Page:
Museum curators battle rise in bug numbers during pandemic with new card game

Staff continue fight against vermin with innovative entertainment

Museums have been overrun with pests during pandemic closures © Benoit Gauzere

Museums have been overrun with pests during pandemic closures © Benoit Gauzere

Whilst museums struggle to counter growing numbers of pests during lockdown, a new card game has been created to boost knowledge of the main offenders’ identification and treatment.

“It’s something I’ve wanted to do for a long time,” says Helena Jaeschke, a conservation development officer with the South West Museum Development Programme, whose daughter is a professional games designer. Together they developed a ‘Save the Museum!’ card game, loosely based on the popular ‘Top Trump’ format.

“You can flick through the cards to learn details about pests and possible treatments whilst having a coffee break, or else challenge each other with a game,” Jaeschke says. Whilst initially created to help staff directly dealing with pests, the hope is that others in the museum will also engage; front of house staff and cleaners are often the first to encounter (or unknowingly clear away) evidence of such pests.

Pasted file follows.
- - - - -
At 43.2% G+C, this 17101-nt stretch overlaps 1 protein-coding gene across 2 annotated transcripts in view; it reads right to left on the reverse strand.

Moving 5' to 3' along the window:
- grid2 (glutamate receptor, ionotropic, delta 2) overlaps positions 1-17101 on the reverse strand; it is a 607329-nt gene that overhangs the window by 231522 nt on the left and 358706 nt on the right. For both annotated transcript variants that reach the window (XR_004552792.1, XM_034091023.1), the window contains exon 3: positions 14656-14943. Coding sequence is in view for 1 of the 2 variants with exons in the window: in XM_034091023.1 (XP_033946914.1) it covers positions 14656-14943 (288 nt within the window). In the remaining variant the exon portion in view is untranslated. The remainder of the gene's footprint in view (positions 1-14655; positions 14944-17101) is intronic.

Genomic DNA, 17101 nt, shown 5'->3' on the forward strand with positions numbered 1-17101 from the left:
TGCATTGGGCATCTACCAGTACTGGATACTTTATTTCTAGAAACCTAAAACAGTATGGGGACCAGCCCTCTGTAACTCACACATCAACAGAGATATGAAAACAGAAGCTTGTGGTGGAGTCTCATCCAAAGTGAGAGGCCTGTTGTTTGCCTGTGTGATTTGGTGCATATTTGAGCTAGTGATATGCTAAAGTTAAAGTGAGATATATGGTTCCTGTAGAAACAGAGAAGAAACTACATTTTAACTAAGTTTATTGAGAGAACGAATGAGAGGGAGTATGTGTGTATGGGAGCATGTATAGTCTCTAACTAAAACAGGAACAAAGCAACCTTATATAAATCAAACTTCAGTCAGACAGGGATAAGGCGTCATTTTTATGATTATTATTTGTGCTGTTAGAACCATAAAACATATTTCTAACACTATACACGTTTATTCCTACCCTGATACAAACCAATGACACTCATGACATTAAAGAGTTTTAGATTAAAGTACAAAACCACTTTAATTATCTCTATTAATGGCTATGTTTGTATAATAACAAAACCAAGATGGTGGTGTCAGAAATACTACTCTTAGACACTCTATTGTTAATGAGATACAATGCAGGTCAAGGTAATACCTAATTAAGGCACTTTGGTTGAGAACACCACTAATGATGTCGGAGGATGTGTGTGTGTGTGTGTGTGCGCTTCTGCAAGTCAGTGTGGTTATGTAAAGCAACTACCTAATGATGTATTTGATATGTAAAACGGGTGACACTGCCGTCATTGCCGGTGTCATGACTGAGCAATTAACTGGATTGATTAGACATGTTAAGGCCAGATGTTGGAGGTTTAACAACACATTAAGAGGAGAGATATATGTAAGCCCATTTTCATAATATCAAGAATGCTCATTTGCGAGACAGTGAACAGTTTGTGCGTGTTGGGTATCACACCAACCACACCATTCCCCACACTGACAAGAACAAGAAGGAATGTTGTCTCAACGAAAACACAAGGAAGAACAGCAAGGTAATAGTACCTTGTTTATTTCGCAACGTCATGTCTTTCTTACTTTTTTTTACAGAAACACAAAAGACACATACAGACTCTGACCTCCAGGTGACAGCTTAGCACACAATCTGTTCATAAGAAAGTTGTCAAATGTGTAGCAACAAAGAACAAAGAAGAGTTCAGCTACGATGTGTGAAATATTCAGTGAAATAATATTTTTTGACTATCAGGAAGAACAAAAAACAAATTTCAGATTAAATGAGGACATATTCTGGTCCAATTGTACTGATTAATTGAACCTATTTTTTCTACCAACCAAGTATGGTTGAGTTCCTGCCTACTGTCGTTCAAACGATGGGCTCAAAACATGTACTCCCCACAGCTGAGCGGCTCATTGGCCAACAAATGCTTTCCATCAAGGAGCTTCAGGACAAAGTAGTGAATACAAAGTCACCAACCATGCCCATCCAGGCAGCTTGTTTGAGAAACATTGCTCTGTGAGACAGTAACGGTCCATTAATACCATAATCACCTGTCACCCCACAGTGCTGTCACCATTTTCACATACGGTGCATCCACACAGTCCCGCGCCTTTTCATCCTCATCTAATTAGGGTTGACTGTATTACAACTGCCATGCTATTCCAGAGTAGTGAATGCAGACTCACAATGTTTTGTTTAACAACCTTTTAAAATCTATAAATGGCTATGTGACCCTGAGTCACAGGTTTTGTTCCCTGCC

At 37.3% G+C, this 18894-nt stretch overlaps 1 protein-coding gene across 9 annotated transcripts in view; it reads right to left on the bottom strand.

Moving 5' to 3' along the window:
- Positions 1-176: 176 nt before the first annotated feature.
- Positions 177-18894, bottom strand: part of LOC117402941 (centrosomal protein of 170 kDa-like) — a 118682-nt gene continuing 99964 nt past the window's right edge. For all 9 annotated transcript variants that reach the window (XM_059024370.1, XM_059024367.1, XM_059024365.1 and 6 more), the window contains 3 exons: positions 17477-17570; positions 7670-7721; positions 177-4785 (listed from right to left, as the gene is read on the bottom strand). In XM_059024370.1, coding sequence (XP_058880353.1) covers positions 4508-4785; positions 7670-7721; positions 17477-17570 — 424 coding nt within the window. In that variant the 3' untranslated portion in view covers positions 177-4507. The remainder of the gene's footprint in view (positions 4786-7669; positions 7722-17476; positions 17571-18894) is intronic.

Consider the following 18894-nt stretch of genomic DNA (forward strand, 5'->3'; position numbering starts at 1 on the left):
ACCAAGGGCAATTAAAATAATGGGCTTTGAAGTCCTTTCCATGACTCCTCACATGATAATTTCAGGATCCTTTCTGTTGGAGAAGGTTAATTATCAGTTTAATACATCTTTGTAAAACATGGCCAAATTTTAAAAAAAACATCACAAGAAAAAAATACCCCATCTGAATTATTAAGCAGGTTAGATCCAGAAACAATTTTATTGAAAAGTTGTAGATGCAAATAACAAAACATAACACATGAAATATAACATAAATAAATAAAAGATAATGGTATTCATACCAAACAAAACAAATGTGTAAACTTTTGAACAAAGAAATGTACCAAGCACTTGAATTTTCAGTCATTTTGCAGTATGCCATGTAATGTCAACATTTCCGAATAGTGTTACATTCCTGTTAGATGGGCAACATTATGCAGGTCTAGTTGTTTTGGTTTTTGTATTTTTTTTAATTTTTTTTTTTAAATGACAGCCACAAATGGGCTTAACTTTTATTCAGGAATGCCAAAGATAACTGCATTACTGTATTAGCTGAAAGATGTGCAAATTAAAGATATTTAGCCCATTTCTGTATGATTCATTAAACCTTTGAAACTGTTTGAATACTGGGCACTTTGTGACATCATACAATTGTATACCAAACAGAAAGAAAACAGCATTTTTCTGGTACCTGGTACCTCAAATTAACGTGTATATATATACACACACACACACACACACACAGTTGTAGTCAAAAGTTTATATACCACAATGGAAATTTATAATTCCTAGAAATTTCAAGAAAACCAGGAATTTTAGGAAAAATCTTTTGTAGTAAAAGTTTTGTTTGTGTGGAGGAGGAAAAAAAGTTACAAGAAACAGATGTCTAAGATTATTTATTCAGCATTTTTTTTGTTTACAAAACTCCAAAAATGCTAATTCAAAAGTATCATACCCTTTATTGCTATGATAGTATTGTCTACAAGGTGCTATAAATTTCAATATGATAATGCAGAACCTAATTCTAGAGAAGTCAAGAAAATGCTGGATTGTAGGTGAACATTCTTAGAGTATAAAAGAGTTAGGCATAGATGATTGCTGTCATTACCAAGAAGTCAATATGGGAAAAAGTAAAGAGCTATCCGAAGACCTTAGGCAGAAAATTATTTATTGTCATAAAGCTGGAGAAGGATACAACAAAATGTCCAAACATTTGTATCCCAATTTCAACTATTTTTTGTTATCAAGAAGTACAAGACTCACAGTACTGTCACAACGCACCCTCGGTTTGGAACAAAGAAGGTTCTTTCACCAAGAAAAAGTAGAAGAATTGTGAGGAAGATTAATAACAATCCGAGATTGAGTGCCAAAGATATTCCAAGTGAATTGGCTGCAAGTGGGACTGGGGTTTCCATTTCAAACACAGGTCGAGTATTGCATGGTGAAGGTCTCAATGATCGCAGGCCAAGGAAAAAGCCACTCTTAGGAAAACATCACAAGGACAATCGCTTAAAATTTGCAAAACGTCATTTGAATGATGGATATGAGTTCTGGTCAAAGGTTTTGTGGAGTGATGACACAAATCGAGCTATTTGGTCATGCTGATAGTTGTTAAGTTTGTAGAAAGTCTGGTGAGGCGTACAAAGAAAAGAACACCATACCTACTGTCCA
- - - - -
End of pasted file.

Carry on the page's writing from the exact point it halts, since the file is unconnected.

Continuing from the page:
Each card features a silhouette of an insect to be identified, with the rear side of the card including further details of the damage they inflict, their adult and juvenile sizes, and details of their preferred climates.

Packs of cards are being provided to all 140 heritage collections taking part in the region’s 'Pest Partners' project, which began in 2020 thanks to emergency funding from Historic England. The project aims to help organisations tackle rising vermin levels, exacerbated by the closure of galleries and reduction of staff brought on by the pandemic.

The National Trust also announced a new pest-control trial this February, amid "concerns" over the worsening situation. The trial, based at Blickling Hall in Norfolk, will combine the release of microscopic parasitoid wasps with moth pheromones, in a bid to reduce moth larva. Results are due to be released this autumn.


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